Mark Dickinson added the comment:

> I believe that definining x//y as math.floor(x/y) is also confusing
> in other cases (without being able to construct such cases right away).

In addition, defining x//y as math.floor(x / y) would break its connection with 
%:  a key invariant is that

    (x // y) * y + x % y should be (approximately in the case of floats) equal 
to y.

The connection between // and % is more fundamental than the connection between 
// and /, so in cases where the two disagree, the %-related one wins.

For applications:  it's true that they're not common, but they do exist.  One 
such is argument reduction:  e.g., for a toy case, suppose that you're 
implementing a function that computes and returns sin and cos.  The computation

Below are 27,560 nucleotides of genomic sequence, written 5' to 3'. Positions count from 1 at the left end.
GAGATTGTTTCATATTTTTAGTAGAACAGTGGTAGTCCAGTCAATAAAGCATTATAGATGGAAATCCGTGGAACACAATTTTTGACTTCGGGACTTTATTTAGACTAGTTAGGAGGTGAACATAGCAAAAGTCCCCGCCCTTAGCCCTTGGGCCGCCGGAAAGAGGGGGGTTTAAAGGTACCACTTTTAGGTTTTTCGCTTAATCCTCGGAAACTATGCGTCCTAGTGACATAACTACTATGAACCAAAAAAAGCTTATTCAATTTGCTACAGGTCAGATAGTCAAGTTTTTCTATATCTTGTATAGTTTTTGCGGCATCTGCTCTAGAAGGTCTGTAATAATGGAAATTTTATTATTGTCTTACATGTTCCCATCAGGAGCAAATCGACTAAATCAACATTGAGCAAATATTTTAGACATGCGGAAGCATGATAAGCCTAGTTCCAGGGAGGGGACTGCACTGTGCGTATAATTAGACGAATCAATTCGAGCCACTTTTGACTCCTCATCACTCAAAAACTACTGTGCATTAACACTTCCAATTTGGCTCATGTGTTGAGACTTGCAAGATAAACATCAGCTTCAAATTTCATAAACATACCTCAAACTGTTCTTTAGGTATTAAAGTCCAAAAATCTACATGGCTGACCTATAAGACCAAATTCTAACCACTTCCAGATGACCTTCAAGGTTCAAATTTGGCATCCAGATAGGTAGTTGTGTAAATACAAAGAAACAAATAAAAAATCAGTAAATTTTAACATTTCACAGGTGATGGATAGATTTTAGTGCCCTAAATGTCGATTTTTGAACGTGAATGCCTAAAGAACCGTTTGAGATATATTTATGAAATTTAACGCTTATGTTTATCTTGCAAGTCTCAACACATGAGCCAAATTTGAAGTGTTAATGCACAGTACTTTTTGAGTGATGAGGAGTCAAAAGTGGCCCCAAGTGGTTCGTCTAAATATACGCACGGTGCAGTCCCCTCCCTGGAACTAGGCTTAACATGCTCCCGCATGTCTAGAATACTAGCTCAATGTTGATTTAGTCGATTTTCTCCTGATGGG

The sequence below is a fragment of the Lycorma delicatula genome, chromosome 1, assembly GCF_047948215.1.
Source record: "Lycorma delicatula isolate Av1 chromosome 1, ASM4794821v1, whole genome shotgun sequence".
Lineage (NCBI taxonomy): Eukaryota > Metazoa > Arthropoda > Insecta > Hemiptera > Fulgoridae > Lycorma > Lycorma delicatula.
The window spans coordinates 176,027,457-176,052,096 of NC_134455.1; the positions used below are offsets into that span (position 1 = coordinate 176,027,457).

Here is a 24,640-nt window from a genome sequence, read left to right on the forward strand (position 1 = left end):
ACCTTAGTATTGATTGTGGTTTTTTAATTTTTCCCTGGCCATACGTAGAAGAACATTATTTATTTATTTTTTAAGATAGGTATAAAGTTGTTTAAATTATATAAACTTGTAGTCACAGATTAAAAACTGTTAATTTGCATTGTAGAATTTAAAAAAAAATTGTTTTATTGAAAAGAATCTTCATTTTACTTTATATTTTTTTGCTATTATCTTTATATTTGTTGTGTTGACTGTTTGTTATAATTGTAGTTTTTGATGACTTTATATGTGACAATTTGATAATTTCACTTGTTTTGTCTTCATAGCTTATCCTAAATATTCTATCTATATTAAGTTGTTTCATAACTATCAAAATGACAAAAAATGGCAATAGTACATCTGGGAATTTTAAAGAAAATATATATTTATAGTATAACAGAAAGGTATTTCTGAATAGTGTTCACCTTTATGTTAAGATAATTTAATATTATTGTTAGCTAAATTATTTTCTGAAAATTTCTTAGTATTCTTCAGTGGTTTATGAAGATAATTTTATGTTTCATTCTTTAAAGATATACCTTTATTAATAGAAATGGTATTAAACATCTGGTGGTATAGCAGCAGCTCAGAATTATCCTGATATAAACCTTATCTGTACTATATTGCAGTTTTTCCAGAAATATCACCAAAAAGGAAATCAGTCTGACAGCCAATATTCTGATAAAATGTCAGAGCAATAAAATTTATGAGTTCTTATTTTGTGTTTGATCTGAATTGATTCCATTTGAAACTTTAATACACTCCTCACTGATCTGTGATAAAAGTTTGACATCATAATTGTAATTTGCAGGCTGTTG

can be reduced to computing for angles between 0 and pi / 4:

def sincos(x):
    """ Compute and return sin(x) and cos(x). """
    q, r = divmod(x, pi / 4)
    <compute sincos(r)>
    <use symmetries and the last 3 bits of q to compute sincos(x)>

This is an example where if the relationship between % and // were broken, we'd 
get wrong results---not simply inaccurate, but completely wrong.

It's also worth noting that // and % are special in that they're the only basic 
arithmetic operations that can be computed *exactly*, with no numeric error, 
for a wide range of inputs:  e.g., if x and y are positive and x / y < 2**53, 
then both x // y and x % y return exact results.  Modifying them to return 
inexact results instead would be ... surprising.


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